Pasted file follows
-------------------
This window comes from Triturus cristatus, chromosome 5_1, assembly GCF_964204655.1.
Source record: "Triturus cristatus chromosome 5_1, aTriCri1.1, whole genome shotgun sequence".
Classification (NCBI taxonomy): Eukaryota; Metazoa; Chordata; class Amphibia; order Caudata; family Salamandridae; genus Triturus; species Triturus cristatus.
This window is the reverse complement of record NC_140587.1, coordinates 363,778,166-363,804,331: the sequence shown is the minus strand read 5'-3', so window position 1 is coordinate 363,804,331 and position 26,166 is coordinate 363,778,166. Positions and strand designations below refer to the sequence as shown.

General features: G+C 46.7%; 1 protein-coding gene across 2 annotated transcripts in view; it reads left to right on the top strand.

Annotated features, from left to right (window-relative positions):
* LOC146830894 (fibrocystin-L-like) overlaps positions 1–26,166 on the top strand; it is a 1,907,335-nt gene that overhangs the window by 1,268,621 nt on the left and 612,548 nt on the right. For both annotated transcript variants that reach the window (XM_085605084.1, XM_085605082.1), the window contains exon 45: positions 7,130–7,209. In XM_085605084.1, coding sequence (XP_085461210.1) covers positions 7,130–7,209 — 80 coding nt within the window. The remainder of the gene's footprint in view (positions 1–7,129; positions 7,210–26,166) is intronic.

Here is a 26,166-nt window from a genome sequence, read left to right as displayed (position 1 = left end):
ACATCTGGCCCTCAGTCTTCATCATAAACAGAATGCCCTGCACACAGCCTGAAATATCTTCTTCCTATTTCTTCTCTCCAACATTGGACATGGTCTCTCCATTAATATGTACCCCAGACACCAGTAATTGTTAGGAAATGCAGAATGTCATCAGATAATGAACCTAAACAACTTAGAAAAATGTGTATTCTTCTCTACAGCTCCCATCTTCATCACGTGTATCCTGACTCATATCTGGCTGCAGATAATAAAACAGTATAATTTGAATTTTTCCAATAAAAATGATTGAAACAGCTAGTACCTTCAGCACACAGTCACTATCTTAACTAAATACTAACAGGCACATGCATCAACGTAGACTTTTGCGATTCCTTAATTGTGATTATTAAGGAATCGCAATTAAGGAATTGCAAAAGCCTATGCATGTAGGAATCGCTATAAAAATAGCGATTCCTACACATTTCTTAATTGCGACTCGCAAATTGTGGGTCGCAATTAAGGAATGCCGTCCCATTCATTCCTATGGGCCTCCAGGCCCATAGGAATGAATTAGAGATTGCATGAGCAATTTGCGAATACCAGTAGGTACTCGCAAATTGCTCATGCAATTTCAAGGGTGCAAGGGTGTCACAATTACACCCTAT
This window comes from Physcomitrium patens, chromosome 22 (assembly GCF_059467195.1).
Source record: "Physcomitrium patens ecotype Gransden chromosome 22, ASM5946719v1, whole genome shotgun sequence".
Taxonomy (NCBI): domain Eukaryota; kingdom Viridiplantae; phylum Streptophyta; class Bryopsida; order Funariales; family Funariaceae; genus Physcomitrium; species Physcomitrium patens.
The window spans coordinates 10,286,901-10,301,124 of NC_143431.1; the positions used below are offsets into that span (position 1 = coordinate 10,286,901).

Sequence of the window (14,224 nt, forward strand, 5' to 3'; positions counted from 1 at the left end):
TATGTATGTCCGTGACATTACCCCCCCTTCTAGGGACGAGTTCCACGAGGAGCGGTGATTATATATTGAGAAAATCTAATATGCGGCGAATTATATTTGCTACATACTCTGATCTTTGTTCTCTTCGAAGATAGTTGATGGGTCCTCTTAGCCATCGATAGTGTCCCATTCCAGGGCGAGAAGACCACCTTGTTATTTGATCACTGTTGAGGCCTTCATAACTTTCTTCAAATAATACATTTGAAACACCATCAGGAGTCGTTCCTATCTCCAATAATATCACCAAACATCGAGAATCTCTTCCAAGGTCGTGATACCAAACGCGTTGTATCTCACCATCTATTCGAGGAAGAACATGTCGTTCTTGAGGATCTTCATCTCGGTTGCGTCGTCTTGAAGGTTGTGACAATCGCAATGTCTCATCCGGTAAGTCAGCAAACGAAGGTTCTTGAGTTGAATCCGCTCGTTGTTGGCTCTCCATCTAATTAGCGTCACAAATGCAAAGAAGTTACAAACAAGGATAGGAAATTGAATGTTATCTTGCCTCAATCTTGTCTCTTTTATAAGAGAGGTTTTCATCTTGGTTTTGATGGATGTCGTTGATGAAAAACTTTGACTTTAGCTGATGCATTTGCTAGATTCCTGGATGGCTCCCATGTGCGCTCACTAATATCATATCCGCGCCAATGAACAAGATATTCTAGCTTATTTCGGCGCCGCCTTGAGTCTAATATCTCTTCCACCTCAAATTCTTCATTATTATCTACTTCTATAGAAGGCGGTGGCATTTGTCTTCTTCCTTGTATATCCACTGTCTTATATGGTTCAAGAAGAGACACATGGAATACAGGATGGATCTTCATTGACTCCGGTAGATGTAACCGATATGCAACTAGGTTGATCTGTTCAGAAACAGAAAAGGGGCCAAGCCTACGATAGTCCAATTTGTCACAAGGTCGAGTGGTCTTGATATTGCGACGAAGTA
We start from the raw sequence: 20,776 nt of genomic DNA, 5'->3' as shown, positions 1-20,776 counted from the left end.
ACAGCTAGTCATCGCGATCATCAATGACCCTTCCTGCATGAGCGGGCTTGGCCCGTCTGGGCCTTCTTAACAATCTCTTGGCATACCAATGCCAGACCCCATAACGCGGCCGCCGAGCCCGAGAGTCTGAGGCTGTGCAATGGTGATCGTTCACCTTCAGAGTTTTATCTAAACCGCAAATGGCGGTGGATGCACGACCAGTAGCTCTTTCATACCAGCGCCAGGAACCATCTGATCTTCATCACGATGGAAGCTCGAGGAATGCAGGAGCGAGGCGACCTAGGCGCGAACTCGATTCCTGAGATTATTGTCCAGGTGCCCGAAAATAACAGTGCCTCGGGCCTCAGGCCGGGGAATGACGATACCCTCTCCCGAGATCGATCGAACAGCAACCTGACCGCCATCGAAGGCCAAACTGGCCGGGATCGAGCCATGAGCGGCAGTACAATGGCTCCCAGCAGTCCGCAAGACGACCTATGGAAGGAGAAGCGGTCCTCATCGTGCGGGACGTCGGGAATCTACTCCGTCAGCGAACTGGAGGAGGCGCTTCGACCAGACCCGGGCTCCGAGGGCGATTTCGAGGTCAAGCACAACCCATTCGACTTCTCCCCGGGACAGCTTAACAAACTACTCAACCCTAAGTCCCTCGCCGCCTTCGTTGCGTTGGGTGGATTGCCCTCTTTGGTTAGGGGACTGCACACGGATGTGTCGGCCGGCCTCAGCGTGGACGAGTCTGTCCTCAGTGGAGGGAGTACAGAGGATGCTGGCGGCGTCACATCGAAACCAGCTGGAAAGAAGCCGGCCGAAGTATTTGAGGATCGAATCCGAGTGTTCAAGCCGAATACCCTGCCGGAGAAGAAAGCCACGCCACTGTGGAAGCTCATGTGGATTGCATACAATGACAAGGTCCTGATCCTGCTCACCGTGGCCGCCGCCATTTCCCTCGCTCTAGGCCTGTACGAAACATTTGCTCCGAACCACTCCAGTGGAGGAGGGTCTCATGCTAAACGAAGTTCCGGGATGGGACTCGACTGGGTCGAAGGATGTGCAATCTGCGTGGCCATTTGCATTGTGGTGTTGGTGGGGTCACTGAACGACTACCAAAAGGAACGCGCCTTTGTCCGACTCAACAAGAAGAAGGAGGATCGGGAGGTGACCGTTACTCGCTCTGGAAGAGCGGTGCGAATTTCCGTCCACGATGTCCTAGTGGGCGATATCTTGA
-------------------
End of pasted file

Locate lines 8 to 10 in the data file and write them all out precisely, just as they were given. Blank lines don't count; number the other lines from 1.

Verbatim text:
Here is a 26,166-nt window from a genome sequence, read left to right as displayed (position 1 = left end):
ACATCTGGCCCTCAGTCTTCATCATAAACAGAATGCCCTGCACACAGCCTGAAATATCTTCTTCCTATTTCTTCTCTCCAACATTGGACATGGTCTCTCCATTAATATGTACCCCAGACACCAGTAATTGTTAGGAAATGCAGAATGTCATCAGATAATGAACCTAAACAACTTAGAAAAATGTGTATTCTTCTCTACAGCTCCCATCTTCATCACGTGTATCCTGACTCATATCTGGCTGCAGATAATAAAACAGTATAATTTGAATTTTTCCAATAAAAATGATTGAAACAGCTAGTACCTTCAGCACACAGTCACTATCTTAACTAAATACTAACAGGCACATGCATCAACGTAGACTTTTGCGATTCCTTAATTGTGATTATTAAGGAATCGCAATTAAGGAATTGCAAAAGCCTATGCATGTAGGAATCGCTATAAAAATAGCGATTCCTACACATTTCTTAATTGCGACTCGCAAATTGTGGGTCGCAATTAAGGAATGCCGTCCCATTCATTCCTATGGGCCTCCAGGCCCATAGGAATGAATTAGAGATTGCATGAGCAATTTGCGAATACCAGTAGGTACTCGCAAATTGCTCATGCAATTTCAAGGGTGCAAGGGTGTCACAATTACACCCTAT
This window comes from Physcomitrium patens, chromosome 22 (assembly GCF_059467195.1).